What is urticaria?
Urticaria is the medical term for hives. It is usually the result of an allergic reaction. Hives appear as raised, itchy bumps on the skin. If you experience hives or a more severe form called angioedema, there are treatments you can get to help them go away. However, many times, hives go away on their own.
The main symptoms of hives are red, itchy bumps that turn white in the center when you press on them. When you have urticaria, you may also develop swelling of the face, mouth, and throat. This causes difficulty swallowing and breathing and could be a sign of anaphylaxis, which requires immediate medical attention. Urticaria can also cause swelling of the hands and feet, and stomach cramps.
Each hive itself can take between 8 and 12 hours to go away. However, an outbreak may last several days. You may see hives develop and disappear before reappearing in another spot. Some cases of hives last for weeks or even months. Chronic urticaria is when your hives last for six months or more.
In about half of the cases, chronic hives go away after one year.
An allergic reaction causes most cases of urticaria. Common allergens that may trigger hives to form include:
Other causes of hives include:
- Exposure to extreme cold
- Too much sun exposure
- Excessive exercise
- Certain infections and illnesses
Who can get it?
Anyone can get urticaria — young or old, it doesn’t matter. Experts estimate that at least 20% of all people will get hives at some point in their life.
Diagnosis for urticaria
To diagnose hives, doctors will look at your skin to examine the spots. They may take a detailed medical history and ask about any allergies.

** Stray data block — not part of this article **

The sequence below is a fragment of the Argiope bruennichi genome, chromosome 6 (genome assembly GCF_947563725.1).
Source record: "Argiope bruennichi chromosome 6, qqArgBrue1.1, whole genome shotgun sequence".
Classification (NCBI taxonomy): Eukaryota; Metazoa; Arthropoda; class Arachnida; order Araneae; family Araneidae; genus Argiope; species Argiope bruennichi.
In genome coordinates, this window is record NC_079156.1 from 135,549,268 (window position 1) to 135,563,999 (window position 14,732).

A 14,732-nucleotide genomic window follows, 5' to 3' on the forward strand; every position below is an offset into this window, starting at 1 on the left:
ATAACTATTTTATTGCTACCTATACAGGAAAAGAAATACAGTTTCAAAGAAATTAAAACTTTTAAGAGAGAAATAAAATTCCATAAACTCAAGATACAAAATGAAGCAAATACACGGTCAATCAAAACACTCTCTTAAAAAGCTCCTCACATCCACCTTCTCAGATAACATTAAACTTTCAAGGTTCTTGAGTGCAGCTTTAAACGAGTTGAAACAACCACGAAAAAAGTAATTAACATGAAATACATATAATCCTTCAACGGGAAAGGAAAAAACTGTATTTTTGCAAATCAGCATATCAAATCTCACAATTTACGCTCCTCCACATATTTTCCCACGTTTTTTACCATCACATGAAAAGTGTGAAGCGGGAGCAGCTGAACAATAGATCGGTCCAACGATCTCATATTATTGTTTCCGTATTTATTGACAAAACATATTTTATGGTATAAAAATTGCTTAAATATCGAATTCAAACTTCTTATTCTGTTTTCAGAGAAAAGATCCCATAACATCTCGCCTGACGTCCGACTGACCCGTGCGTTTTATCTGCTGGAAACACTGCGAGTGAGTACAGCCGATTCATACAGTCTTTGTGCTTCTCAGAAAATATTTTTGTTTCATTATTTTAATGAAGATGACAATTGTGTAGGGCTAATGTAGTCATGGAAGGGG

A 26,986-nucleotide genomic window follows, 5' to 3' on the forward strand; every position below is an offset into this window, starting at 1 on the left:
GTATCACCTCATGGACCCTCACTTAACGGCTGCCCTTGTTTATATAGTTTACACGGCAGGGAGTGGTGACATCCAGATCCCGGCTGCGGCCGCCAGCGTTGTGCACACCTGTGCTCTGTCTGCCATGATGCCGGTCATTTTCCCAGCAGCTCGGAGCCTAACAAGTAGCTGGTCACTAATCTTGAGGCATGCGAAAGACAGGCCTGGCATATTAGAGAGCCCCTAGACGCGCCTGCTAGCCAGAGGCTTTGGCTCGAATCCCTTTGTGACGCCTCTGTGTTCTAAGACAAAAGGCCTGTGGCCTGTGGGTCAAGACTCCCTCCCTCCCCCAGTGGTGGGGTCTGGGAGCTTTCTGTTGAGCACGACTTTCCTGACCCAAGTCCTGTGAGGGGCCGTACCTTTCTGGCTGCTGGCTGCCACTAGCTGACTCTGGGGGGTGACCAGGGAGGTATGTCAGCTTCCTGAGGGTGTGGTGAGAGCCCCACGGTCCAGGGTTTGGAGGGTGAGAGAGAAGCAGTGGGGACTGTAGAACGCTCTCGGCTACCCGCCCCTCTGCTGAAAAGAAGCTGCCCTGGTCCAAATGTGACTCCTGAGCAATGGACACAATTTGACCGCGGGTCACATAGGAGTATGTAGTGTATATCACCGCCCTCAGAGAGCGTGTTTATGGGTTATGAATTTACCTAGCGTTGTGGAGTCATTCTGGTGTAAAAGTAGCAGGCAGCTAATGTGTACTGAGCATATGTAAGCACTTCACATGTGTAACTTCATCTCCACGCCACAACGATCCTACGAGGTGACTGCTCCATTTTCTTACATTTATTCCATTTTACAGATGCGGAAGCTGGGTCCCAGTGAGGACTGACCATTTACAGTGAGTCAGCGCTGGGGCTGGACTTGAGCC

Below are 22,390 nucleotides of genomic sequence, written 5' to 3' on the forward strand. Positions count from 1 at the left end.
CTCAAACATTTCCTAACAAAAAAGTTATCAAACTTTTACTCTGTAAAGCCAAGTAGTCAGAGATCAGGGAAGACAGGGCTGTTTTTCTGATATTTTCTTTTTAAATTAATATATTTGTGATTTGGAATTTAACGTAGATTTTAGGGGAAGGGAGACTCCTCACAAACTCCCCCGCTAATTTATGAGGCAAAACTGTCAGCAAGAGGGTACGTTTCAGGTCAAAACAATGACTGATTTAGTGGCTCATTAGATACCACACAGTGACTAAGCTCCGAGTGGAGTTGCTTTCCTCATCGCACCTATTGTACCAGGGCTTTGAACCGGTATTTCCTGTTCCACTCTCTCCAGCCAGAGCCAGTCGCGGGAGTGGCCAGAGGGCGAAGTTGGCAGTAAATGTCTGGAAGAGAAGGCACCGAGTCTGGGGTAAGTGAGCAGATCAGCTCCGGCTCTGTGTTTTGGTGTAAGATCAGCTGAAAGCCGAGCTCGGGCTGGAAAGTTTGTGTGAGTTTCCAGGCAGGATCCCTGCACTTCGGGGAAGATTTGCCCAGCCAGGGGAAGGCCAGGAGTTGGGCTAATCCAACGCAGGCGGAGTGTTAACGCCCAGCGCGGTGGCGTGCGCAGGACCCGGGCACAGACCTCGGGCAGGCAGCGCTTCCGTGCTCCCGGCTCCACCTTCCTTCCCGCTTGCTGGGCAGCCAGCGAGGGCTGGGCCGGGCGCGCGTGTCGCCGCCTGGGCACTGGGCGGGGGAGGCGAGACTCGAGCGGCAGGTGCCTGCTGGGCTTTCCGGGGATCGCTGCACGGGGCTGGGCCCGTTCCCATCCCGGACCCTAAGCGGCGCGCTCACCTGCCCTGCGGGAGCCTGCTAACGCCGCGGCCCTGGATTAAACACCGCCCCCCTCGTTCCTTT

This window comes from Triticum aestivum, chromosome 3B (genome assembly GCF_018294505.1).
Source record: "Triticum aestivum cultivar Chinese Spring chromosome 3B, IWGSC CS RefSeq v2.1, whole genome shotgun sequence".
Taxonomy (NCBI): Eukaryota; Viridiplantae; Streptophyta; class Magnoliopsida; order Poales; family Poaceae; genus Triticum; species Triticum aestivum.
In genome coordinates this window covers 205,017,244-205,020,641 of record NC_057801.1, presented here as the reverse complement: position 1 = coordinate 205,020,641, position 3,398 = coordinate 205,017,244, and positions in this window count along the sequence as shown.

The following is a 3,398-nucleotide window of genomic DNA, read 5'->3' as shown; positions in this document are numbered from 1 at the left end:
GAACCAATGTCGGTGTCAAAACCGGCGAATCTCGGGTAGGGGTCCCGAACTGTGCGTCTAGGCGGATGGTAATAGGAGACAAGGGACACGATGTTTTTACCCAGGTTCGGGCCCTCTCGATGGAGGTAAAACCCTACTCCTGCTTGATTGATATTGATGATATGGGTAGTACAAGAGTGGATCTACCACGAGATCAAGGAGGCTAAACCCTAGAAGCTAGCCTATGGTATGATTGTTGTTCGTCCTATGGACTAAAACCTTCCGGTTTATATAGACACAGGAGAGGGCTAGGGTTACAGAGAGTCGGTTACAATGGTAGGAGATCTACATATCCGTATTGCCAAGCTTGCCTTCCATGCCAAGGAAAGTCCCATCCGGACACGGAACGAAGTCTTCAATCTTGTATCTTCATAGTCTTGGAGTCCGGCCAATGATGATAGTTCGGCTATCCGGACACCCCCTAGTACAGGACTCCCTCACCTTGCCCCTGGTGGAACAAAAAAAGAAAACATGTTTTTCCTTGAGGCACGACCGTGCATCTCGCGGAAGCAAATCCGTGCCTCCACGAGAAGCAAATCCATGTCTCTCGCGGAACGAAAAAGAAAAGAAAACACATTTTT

If you are not aware of any allergies, the doctor may do allergy testing to find out if you are allergic to anything. Doctors normally perform this testing only for cases of chronic hives, not single, short outbreaks. However, nearly half of people with chronic hives never find out what causes their reaction.
Treatments for urticaria
Antihistamines like Benadryl and Claritin are often effective in relieving the symptoms of urticaria. Taking this type of medication at the first sign of hives can help lessen the severity of the outbreak.
You can also use anti-itch lotions to help. If the symptoms are severe enough, your doctor may prescribe medication like Pepcid or Zantac to relieve swelling and itching. Steroids like Prednisone can be helpful in preventing outbreaks in people with chronic hives.
To relieve symptoms of hives at home you can:
- Wear loose-fitting, breathable clothing
- Use cold compresses
- Stay cool in general
- Take a bath
- Avoid known allergens and hives triggers
- Stay moisturized
Allergy testing can help some people with recurring hives outbreaks. However, at least half of the time, no cause of hives is found .
Risks of treatments
There aren’t many risks to the treatments for hives. However, it’s important that you seek medical attention if you experience hives plus swelling of the face, mouth, or throat. This is a sign of a severe allergic reaction. Having hives doesn’t automatically put you at risk of anaphylactic shock, but the two sometimes occur together.
You should also seek medical care if the symptoms of your hives make you uncomfortable. Your doctor can prescribe medication to make you feel better until they go away .
Those taking steroids for chronic hives may experience side effects, including:
Health Solutions From Our Sponsors
American Academy of Dermatology Association: "10 WAYS TO GET RELIEF FROM CHRONIC HIVES."
American College of Allergy, Asthma, and Immunology: "Hives (Urticaria)."
Asthma and Allergy Foundation of America: "Hives (Urticaria)."
Harvard Health Medicine Harvard Medical School: "Hives (Urticaria)."
Johns Hopkins Medicine: "Hives (Urticaria)."
Medline Plus: "Prednisone."
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